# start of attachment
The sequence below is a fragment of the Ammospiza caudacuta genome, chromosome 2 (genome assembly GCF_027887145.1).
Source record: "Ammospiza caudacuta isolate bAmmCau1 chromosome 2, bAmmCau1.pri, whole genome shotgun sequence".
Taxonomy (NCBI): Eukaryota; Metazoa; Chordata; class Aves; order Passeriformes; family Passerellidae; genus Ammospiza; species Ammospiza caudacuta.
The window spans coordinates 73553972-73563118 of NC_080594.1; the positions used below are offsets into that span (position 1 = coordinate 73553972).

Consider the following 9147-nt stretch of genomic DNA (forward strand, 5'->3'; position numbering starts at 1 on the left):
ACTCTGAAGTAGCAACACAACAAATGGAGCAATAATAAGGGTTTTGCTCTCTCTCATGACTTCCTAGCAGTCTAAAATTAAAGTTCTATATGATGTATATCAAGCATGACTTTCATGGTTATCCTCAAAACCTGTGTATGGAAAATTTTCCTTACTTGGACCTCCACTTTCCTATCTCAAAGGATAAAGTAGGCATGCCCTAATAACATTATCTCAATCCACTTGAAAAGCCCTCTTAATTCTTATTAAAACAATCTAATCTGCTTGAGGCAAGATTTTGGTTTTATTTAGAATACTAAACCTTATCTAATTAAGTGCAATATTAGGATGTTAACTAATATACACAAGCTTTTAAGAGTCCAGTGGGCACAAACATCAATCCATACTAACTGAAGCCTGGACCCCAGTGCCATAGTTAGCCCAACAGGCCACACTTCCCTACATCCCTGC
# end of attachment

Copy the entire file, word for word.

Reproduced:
The sequence below is a fragment of the Ammospiza caudacuta genome, chromosome 2 (genome assembly GCF_027887145.1).
Source record: "Ammospiza caudacuta isolate bAmmCau1 chromosome 2, bAmmCau1.pri, whole genome shotgun sequence".
Taxonomy (NCBI): Eukaryota; Metazoa; Chordata; class Aves; order Passeriformes; family Passerellidae; genus Ammospiza; species Ammospiza caudacuta.
The window spans coordinates 73553972-73563118 of NC_080594.1; the positions used below are offsets into that span (position 1 = coordinate 73553972).

Consider the following 9147-nt stretch of genomic DNA (forward strand, 5'->3'; position numbering starts at 1 on the left):
ACTCTGAAGTAGCAACACAACAAATGGAGCAATAATAAGGGTTTTGCTCTCTCTCATGACTTCCTAGCAGTCTAAAATTAAAGTTCTATATGATGTATATCAAGCATGACTTTCATGGTTATCCTCAAAACCTGTGTATGGAAAATTTTCCTTACTTGGACCTCCACTTTCCTATCTCAAAGGATAAAGTAGGCATGCCCTAATAACATTATCTCAATCCACTTGAAAAGCCCTCTTAATTCTTATTAAAACAATCTAATCTGCTTGAGGCAAGATTTTGGTTTTATTTAGAATACTAAACCTTATCTAATTAAGTGCAATATTAGGATGTTAACTAATATACACAAGCTTTTAAGAGTCCAGTGGGCACAAACATCAATCCATACTAACTGAAGCCTGGACCCCAGTGCCATAGTTAGCCCAACAGGCCACACTTCCCTACATCCCTGC